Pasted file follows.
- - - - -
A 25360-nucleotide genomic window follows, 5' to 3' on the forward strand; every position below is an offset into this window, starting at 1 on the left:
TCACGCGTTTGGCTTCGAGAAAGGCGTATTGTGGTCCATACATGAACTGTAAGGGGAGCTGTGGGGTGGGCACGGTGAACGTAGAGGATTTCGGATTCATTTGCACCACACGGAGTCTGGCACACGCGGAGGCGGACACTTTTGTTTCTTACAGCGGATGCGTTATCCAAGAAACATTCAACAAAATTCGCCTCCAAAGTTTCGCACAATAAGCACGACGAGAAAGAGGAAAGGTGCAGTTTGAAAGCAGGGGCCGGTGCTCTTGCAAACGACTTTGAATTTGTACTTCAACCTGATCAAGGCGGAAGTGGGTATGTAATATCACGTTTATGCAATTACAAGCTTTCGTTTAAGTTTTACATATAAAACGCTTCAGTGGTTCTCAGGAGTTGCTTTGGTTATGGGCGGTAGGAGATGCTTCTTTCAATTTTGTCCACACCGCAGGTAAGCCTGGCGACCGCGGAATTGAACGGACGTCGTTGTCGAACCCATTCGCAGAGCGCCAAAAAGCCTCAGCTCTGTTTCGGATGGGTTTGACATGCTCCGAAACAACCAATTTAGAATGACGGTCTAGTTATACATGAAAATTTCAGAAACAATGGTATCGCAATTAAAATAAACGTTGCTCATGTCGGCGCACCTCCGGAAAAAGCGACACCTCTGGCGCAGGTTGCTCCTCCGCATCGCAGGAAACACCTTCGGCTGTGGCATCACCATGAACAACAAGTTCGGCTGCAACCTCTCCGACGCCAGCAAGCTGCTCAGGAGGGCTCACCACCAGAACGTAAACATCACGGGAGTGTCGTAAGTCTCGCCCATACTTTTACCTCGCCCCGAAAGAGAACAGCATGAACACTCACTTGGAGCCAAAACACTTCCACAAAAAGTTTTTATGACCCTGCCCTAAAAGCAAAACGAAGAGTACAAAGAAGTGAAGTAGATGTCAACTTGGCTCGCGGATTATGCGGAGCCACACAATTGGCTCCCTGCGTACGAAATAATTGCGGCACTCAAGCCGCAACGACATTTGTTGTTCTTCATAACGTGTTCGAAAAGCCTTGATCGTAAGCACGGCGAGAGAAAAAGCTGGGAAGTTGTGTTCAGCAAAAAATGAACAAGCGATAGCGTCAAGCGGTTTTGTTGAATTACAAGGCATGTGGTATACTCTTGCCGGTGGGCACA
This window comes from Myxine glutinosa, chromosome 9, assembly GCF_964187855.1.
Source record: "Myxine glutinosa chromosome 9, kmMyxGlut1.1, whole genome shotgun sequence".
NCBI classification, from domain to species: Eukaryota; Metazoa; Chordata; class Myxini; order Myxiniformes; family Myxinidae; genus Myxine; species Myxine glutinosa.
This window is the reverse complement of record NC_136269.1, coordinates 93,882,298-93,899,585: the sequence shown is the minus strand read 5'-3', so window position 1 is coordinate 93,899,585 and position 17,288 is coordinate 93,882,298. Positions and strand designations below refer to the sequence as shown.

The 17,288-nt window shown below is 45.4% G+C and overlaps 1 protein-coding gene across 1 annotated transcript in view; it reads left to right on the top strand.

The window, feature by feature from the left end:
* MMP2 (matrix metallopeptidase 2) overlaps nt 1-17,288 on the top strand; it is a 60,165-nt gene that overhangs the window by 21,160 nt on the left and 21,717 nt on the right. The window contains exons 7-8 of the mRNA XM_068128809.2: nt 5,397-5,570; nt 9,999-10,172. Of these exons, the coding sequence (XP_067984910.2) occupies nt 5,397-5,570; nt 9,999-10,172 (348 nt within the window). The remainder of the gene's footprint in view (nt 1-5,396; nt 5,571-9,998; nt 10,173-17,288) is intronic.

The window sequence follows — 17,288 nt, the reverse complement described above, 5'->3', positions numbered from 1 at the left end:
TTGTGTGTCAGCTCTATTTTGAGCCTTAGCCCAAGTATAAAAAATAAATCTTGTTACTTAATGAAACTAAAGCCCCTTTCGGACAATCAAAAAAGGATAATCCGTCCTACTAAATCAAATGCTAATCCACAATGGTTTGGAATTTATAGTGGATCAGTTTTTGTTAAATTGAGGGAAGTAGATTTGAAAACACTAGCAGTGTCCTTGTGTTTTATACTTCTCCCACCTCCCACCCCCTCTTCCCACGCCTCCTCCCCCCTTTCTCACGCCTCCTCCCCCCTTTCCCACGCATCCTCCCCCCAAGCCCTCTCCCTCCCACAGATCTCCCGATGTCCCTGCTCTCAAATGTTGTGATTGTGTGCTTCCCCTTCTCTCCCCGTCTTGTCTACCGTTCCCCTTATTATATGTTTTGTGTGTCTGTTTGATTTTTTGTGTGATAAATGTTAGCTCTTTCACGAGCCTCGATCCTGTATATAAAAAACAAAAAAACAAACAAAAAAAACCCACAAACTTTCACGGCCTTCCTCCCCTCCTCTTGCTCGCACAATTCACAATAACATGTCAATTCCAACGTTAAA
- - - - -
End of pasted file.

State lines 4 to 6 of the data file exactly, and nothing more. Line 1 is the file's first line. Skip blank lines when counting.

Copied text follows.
Source record: "Myxine glutinosa chromosome 9, kmMyxGlut1.1, whole genome shotgun sequence".
NCBI classification, from domain to species: Eukaryota; Metazoa; Chordata; class Myxini; order Myxiniformes; family Myxinidae; genus Myxine; species Myxine glutinosa.
This window is the reverse complement of record NC_136269.1, coordinates 93,882,298-93,899,585: the sequence shown is the minus strand read 5'-3', so window position 1 is coordinate 93,899,585 and position 17,288 is coordinate 93,882,298. Positions and strand designations below refer to the sequence as shown.